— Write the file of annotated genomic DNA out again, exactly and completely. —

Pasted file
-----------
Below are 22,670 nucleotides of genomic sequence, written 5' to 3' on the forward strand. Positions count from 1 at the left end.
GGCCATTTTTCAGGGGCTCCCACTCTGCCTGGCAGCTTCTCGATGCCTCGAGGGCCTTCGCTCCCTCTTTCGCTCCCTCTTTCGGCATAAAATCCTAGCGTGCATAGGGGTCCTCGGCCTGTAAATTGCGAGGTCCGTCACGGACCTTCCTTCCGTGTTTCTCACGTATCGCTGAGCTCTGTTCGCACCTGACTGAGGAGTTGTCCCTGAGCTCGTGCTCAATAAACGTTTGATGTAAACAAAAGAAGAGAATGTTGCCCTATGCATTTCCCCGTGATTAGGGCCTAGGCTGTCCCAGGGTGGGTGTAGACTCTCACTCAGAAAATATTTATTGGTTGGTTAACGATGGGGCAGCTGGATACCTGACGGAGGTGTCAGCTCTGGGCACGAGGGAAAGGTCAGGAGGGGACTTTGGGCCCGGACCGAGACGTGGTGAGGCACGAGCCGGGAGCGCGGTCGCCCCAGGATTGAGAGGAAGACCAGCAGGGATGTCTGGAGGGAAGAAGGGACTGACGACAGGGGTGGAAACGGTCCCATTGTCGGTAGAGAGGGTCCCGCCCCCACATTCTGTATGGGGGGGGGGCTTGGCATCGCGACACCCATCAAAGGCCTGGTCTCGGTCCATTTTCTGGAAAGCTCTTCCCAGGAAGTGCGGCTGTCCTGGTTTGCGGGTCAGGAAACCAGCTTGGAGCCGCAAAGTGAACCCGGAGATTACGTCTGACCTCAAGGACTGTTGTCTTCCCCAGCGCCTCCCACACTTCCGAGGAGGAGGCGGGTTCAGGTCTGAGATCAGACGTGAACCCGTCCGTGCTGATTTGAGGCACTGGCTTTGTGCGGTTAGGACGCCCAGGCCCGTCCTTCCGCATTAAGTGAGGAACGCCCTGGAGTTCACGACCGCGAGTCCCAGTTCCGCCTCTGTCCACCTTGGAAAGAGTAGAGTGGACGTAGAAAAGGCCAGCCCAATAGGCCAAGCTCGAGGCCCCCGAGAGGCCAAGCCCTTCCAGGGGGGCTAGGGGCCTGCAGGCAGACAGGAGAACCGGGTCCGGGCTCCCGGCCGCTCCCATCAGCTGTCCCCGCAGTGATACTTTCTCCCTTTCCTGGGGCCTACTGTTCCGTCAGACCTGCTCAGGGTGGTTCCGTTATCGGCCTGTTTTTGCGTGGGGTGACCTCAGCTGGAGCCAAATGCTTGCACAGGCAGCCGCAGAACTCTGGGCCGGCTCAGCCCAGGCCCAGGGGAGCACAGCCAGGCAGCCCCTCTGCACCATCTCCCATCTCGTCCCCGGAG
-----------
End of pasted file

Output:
Below are 22,670 nucleotides of genomic sequence, written 5' to 3' on the forward strand. Positions count from 1 at the left end.
GGCCATTTTTCAGGGGCTCCCACTCTGCCTGGCAGCTTCTCGATGCCTCGAGGGCCTTCGCTCCCTCTTTCGCTCCCTCTTTCGGCATAAAATCCTAGCGTGCATAGGGGTCCTCGGCCTGTAAATTGCGAGGTCCGTCACGGACCTTCCTTCCGTGTTTCTCACGTATCGCTGAGCTCTGTTCGCACCTGACTGAGGAGTTGTCCCTGAGCTCGTGCTCAATAAACGTTTGATGTAAACAAAAGAAGAGAATGTTGCCCTATGCATTTCCCCGTGATTAGGGCCTAGGCTGTCCCAGGGTGGGTGTAGACTCTCACTCAGAAAATATTTATTGGTTGGTTAACGATGGGGCAGCTGGATACCTGACGGAGGTGTCAGCTCTGGGCACGAGGGAAAGGTCAGGAGGGGACTTTGGGCCCGGACCGAGACGTGGTGAGGCACGAGCCGGGAGCGCGGTCGCCCCAGGATTGAGAGGAAGACCAGCAGGGATGTCTGGAGGGAAGAAGGGACTGACGACAGGGGTGGAAACGGTCCCATTGTCGGTAGAGAGGGTCCCGCCCCCACATTCTGTATGGGGGGGGGGCTTGGCATCGCGACACCCATCAAAGGCCTGGTCTCGGTCCATTTTCTGGAAAGCTCTTCCCAGGAAGTGCGGCTGTCCTGGTTTGCGGGTCAGGAAACCAGCTTGGAGCCGCAAAGTGAACCCGGAGATTACGTCTGACCTCAAGGACTGTTGTCTTCCCCAGCGCCTCCCACACTTCCGAGGAGGAGGCGGGTTCAGGTCTGAGATCAGACGTGAACCCGTCCGTGCTGATTTGAGGCACTGGCTTTGTGCGGTTAGGACGCCCAGGCCCGTCCTTCCGCATTAAGTGAGGAACGCCCTGGAGTTCACGACCGCGAGTCCCAGTTCCGCCTCTGTCCACCTTGGAAAGAGTAGAGTGGACGTAGAAAAGGCCAGCCCAATAGGCCAAGCTCGAGGCCCCCGAGAGGCCAAGCCCTTCCAGGGGGGCTAGGGGCCTGCAGGCAGACAGGAGAACCGGGTCCGGGCTCCCGGCCGCTCCCATCAGCTGTCCCCGCAGTGATACTTTCTCCCTTTCCTGGGGCCTACTGTTCCGTCAGACCTGCTCAGGGTGGTTCCGTTATCGGCCTGTTTTTGCGTGGGGTGACCTCAGCTGGAGCCAAATGCTTGCACAGGCAGCCGCAGAACTCTGGGCCGGCTCAGCCCAGGCCCAGGGGAGCACAGCCAGGCAGCCCCTCTGCACCATCTCCCATCTCGTCCCCGGAG